Thursday, August 20, 2009
Down at the End of the Road...
On the Kenai Peninsula, down at the end of the Sterling Highway, lies the town of Homer. The folks of Homer like to pride themselves on being a "cosmic hamlet by the sea" and an artist community, which is a far cry from the hard-drinking fishing village it was several decades ago. A few remnants of those days remain, like the Salty Dawg Saloon, but they're fading fast.
For quite a while Homer was the cutting edge of craft brewing on the Peninsula. Since it was opened by a some local homebrewers in 1996, Homer Brewing Company has been producing "Fresh Traditional Country Ales to Go", filling growlers and 20 oz re-purposed Sobe bottles, as well as supplying kegs to local restaurants and bars. In 2001 they moved to their current location of 1411 Lake Shore Dr. and in 2005 they installed their current 7-bbl brewhouse.
When I moved to Alaska in 2004, Homer Brewing Company was the one and only craft brewery on the Peninsula. There had been a couple of other abortive attempts, like Chinooks in Seward and Alice's Champagne Palace, also in Homer, but none of them had made a go of it. (As a side note, the brewhouse from Alice's was purchased by a certain Frank Kassik of Nikiski and is now being used to make award-winning beers at Kassik's Kenai Brewstop. You can't keep a piece of good brewery equipment down...) So you know I made it a point to load up whenever my travels took me to the end of the road.
However, now that we have two breweries and a brewpub 75 miles closer to my home and job than Homer, I haven't been so diligent in trying to get down there. So when my work took me to Homer last Monday, I made a point of heading over to the brewery again. They had four of their regular beers on, along with two specialties. The regulars were Old Inlet Pale Ale (5.4% ABV), Broken Birch Bitter (5.3% ABV), Red Knot Scottish Ale (5.6% ABV), and China Poot Porter (5.3% ABV). The specials were Celestiale Belgian Spiced Ale and Odyssey Oatmeal Stout, both at 6.6% ABV.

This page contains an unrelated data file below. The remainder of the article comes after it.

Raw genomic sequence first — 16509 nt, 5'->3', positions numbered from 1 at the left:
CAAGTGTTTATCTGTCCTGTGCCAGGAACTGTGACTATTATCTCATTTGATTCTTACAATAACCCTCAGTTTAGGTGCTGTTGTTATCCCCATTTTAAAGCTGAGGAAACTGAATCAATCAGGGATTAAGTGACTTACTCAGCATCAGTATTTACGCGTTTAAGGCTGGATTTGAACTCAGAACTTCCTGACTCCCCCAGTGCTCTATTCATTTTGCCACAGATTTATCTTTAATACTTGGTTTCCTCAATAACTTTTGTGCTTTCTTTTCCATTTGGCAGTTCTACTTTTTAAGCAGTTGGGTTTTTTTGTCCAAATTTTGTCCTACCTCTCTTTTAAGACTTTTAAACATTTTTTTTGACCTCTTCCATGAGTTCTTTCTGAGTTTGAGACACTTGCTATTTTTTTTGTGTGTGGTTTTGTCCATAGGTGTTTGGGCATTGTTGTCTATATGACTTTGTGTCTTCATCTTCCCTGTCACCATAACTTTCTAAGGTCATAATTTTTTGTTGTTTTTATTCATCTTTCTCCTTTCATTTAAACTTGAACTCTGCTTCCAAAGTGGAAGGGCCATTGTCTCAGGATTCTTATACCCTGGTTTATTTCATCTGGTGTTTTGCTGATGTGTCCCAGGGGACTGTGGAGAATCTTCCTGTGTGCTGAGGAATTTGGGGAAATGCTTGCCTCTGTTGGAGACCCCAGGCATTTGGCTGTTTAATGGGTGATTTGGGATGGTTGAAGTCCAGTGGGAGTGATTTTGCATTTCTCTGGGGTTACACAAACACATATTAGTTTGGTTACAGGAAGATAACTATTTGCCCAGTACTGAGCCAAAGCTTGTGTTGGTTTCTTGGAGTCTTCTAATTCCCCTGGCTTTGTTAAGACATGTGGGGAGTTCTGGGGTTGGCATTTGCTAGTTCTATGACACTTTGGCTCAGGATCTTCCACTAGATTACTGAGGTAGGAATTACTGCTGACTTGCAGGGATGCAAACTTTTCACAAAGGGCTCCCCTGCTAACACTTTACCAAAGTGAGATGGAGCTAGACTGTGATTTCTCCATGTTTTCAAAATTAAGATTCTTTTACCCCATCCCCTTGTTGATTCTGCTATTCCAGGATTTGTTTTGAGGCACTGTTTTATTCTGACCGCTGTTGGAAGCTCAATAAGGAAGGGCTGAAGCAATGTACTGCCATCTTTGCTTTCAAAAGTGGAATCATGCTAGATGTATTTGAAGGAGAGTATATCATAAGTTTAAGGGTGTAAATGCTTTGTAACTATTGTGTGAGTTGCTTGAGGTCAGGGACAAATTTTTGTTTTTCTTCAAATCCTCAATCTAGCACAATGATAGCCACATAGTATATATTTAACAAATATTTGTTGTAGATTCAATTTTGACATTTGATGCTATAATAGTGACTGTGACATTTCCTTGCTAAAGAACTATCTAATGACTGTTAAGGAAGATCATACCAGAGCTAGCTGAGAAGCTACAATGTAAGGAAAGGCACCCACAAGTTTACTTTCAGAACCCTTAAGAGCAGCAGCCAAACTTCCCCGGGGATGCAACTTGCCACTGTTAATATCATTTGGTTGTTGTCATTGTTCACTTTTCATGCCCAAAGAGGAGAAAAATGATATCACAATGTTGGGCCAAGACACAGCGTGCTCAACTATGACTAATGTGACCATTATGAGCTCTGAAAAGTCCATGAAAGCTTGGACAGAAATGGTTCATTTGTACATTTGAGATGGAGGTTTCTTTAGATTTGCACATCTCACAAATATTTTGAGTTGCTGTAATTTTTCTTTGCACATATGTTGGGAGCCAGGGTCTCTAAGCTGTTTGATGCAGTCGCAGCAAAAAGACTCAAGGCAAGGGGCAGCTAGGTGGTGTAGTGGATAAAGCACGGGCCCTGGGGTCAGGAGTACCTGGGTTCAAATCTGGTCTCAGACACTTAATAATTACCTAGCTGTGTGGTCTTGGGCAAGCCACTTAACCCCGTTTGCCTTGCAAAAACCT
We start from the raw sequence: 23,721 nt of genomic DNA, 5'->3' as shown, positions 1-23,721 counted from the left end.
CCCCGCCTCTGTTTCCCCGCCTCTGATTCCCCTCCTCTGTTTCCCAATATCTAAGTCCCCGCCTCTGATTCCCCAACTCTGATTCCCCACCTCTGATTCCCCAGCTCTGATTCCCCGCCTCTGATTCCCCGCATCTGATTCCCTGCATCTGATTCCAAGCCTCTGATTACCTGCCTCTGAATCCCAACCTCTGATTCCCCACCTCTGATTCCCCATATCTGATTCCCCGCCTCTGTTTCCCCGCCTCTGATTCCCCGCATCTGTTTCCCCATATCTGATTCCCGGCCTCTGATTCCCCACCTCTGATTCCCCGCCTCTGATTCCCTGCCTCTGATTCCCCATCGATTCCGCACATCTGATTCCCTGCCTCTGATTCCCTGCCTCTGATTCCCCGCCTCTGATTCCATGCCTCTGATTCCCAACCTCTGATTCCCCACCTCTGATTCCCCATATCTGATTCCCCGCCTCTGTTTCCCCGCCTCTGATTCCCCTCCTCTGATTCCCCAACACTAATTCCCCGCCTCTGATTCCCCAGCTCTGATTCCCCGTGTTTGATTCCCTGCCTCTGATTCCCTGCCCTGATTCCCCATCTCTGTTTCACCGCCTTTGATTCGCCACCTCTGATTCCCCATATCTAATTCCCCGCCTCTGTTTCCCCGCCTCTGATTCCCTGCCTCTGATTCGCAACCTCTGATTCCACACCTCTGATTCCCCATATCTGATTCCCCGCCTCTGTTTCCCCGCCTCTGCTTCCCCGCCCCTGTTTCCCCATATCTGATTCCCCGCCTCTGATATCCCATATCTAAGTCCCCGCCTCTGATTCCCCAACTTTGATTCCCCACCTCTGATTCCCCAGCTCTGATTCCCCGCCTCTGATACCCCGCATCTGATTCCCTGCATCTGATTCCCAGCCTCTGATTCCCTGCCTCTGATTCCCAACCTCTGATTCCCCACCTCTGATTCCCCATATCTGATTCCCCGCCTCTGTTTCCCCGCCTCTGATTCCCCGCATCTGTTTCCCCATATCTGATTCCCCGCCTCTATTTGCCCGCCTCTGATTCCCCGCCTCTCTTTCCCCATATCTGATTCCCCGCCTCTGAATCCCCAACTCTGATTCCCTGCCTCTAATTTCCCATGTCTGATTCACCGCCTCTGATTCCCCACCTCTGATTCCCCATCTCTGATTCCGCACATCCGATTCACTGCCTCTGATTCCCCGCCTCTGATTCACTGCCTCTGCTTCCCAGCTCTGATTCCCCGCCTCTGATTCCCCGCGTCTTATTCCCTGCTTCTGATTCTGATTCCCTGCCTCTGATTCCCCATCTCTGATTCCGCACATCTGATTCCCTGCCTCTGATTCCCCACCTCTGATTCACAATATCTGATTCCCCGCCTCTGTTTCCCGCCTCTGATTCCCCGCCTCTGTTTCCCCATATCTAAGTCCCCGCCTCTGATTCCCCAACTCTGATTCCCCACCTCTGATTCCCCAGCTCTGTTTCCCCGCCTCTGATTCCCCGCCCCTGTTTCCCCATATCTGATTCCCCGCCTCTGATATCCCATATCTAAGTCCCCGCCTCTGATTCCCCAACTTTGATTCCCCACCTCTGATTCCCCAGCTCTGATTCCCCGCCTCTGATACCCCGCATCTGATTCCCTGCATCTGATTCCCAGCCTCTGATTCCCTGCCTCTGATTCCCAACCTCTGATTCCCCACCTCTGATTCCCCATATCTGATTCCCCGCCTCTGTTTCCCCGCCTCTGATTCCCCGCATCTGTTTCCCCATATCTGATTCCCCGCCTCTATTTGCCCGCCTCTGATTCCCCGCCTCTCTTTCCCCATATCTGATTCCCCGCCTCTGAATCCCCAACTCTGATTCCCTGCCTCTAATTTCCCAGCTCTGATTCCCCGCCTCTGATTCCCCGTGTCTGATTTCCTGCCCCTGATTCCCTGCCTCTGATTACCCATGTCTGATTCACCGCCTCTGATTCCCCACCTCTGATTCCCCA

I have had plenty of their regulars in the past and spiced ales tend to leave me cold, so I picked up a 20 oz of the oatmeal stout. When I drank it at home it had a nice malt backbone with a restrained amount of roasted flavors. The 12% oatmeal in the mash gave the beer a nice oily silkiness on the palate. Very drinkable and if I lived in Homer, I'm sure it would be one of my favorites.
I also picked up another interesting beer on my last Anchorage trip: Sierra Nevada's 2009 Southern Hemisphere Harvest Fresh Hop Ale. It comes in at a respectable 6.7% ABV and an impressive 66 IBUs. Couple that with a 26(!) oz bottle, and you've got the recipe for a nice long evening of good beer drinking. It's made with pale and caramel malts and New Zealand hops, harvested in our spring (their fall) and then flown all the way to Chico, CA, to arrive and be used only about a week after being picked. That may sound like an awful lot of trouble, but it's the only way to get a fresh hop ale made in the Northern Hemisphere's spring. And the results are well worth it. Like everything else Sierra Nevada brews, this is a beer of outstanding quality, with a crisp, clean hop bitterness and a massive hop aroma practically jumping out of the glass. This one is definitely worth giving a try, if only to whet your palate for the much larger number of fresh hop ales we'll be seeing in a month or two.
Well, that's it for now.
Until Next Time, Cheers!